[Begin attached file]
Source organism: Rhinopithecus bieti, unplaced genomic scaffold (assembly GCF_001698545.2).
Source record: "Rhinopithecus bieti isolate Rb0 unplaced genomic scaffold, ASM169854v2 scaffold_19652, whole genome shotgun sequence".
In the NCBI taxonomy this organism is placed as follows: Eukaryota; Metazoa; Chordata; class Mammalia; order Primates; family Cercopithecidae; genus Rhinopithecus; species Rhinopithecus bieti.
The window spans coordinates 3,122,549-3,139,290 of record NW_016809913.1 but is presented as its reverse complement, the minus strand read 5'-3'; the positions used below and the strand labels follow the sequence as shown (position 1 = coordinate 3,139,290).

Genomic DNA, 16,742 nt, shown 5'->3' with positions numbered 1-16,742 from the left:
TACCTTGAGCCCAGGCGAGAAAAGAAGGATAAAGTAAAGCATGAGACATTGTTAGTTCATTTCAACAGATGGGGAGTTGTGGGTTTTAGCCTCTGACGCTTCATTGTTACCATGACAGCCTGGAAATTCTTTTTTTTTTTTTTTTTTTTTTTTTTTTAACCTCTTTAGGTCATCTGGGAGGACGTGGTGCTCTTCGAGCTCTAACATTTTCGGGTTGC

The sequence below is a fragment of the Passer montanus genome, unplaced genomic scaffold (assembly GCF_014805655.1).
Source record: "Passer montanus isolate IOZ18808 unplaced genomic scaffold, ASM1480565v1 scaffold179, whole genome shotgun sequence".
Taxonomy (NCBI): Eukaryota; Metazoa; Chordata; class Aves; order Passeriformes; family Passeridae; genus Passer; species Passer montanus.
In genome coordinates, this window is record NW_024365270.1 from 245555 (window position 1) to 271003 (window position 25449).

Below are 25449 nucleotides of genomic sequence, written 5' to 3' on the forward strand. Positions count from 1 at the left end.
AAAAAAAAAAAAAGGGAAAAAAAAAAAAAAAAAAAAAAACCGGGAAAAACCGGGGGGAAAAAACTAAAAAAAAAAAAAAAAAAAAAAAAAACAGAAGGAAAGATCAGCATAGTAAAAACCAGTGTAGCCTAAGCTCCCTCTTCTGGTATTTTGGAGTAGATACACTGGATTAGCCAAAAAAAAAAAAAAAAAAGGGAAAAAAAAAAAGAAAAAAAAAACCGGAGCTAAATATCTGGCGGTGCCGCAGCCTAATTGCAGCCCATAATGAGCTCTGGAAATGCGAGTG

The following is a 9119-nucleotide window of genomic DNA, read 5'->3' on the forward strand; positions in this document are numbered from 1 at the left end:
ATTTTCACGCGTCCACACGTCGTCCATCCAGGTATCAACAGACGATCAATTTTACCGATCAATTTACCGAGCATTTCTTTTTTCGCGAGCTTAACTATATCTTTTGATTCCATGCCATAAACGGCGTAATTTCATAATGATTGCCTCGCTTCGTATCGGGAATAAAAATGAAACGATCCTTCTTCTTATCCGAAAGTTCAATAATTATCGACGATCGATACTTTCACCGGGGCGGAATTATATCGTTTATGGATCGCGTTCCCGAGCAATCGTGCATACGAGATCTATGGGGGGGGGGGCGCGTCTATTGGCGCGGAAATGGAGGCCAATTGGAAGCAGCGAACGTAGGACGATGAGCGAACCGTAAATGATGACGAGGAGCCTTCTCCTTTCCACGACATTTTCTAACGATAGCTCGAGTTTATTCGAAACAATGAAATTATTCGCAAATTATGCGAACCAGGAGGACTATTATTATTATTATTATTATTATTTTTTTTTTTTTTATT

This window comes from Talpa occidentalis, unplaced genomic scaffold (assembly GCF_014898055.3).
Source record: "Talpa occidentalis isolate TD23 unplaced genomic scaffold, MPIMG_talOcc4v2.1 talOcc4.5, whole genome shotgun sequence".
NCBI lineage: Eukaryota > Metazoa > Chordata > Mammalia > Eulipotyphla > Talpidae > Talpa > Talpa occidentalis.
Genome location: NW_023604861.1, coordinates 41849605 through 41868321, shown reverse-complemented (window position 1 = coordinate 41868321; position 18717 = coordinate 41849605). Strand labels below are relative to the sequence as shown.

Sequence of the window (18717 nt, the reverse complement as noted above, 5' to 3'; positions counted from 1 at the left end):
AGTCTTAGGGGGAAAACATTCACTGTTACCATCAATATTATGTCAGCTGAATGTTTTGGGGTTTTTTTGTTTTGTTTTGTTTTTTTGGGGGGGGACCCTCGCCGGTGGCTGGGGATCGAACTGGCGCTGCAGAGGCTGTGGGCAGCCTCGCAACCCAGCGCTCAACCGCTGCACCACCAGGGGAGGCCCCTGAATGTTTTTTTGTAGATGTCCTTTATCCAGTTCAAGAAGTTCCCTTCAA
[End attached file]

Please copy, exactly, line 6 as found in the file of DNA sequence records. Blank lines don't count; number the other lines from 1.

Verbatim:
TACCTTGAGCCCAGGCGAGAAAAGAAGGATAAAGTAAAGCATGAGACATTGTTAGTTCATTTCAACAGATGGGGAGTTGTGGGTTTTAGCCTCTGACGCTTCATTGTTACCATGACAGCCTGGAAATTCTTTTTTTTTTTTTTTTTTTTTTTTTTTTAACCTCTTTAGGTCATCTGGGAGGACGTGGTGCTCTTCGAGCTCTAACATTTTCGGGTTGC